For as many mystery novels that I read, I have not delved into the world of Icelandic or Scandinavian noirs. This is my first taste of one, so let’s see how it goes!
Thank you Minotaur Books for my gifted copy in exchange for my honest review.
Synopsis: Una wants nothing more than to teach, but she has been unable to secure steady employment in Reykjavík. Her savings are depleted, her love life is nonexistent, and she cannot face another winter staring at the four walls of her shabby apartment. Celebrating Christmas and ringing in 1986 in the remote fishing hamlet of Skálar seems like a small price to pay for a chance to earn some teaching credentials and get her life back on track. But Skálar isn’t just one of Iceland’s most isolated villages, it is home to less than a dozen people. Una’s only students are two girls aged seven and nine. Teaching them only occupies so many hours in a day and the few adults she interacts with are civil but distant. She only seems to connect with Thór, a man she shares an attraction with but who is determined to keep her at arm’s length. As darkness descends throughout the bleak winter, Una finds herself more often than not in her rented attic space – the site of a local legendary haunting – drinking her loneliness away. She is plagued by nightmares of a little girl in a white dress singing a lullaby. And when a sudden tragedy echoes an event long buried in Skálar’s past, the villagers become even more guarded, leaving a suspicious Una seeking to uncover a shocking truth that’s been kept secret for generations.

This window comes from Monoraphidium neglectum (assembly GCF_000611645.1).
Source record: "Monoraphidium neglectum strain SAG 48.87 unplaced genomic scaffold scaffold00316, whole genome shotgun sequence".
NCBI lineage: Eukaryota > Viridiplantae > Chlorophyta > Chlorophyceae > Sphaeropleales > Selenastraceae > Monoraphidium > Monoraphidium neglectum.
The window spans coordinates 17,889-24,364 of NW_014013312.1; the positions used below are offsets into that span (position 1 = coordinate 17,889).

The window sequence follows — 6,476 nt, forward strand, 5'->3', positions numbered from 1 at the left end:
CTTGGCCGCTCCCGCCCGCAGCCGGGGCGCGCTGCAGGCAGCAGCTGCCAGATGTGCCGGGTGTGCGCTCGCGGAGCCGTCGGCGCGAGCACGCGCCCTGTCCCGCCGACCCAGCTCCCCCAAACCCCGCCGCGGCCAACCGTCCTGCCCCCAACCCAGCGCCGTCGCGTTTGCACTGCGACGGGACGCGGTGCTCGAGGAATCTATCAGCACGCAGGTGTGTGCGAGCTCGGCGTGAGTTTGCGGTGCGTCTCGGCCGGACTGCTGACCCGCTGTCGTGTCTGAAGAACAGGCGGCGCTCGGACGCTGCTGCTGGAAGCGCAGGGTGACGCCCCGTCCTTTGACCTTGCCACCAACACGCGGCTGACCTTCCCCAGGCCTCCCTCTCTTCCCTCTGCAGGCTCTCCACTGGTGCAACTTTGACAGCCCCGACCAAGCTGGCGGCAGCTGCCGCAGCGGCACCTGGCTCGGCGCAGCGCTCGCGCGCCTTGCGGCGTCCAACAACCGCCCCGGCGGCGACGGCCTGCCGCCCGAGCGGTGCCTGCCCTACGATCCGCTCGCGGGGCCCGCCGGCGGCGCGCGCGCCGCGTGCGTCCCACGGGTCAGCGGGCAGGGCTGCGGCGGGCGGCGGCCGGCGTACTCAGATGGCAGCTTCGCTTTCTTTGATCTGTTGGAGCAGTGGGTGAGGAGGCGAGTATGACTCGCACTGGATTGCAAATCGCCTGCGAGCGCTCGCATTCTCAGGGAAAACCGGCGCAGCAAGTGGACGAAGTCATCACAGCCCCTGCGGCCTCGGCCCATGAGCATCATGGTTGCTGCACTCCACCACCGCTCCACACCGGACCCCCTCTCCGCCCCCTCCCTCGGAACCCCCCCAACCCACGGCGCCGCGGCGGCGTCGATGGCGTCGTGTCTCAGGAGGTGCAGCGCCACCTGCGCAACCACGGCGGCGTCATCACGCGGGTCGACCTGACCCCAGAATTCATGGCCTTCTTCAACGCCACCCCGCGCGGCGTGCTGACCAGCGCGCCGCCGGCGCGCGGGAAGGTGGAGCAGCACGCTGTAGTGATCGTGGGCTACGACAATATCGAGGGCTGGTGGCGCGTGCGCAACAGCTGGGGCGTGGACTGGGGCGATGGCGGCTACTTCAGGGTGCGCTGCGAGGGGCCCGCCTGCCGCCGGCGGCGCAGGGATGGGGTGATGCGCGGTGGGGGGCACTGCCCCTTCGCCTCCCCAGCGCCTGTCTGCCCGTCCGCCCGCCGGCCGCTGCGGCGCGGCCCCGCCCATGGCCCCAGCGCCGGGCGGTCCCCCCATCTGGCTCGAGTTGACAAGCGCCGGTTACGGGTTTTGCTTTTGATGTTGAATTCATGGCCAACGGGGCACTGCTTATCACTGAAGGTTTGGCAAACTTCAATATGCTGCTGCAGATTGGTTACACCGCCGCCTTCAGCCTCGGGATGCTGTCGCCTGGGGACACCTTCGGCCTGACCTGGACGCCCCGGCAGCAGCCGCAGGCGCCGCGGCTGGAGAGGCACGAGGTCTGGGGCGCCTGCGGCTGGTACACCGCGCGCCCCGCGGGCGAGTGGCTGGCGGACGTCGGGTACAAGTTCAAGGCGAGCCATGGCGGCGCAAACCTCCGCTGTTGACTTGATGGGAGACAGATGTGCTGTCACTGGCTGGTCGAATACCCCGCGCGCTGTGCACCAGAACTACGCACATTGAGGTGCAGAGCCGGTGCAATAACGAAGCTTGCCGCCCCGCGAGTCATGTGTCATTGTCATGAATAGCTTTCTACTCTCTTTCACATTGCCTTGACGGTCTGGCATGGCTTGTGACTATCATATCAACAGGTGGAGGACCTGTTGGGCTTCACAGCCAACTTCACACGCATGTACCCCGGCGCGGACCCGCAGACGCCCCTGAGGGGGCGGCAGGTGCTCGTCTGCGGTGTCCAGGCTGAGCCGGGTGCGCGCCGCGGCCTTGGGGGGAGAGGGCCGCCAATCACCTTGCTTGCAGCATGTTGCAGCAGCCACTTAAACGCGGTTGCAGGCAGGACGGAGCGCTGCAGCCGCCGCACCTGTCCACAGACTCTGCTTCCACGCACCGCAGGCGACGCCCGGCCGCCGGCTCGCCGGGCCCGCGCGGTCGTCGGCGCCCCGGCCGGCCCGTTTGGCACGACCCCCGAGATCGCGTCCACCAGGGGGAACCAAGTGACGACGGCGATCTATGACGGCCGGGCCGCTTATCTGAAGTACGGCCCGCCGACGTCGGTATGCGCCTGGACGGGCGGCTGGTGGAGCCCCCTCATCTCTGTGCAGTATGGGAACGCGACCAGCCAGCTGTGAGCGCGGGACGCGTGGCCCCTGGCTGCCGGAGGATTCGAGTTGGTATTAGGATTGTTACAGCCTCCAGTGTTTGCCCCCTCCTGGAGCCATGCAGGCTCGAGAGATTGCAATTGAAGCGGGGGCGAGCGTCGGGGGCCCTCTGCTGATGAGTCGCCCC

As I teacher myself, I can’t imagine the feeling of heading to a new job and getting WAY more than you bargained for. It was a little hard to immerse myself in this atmosphere since I really don’t have much context or experience in it, but it was eerie and mystifying in a good way. It has elements of the supernatural which is especially entertaining to me as of lately. It’s not a style of mystery I can see myself reading again, but it was enjoyable.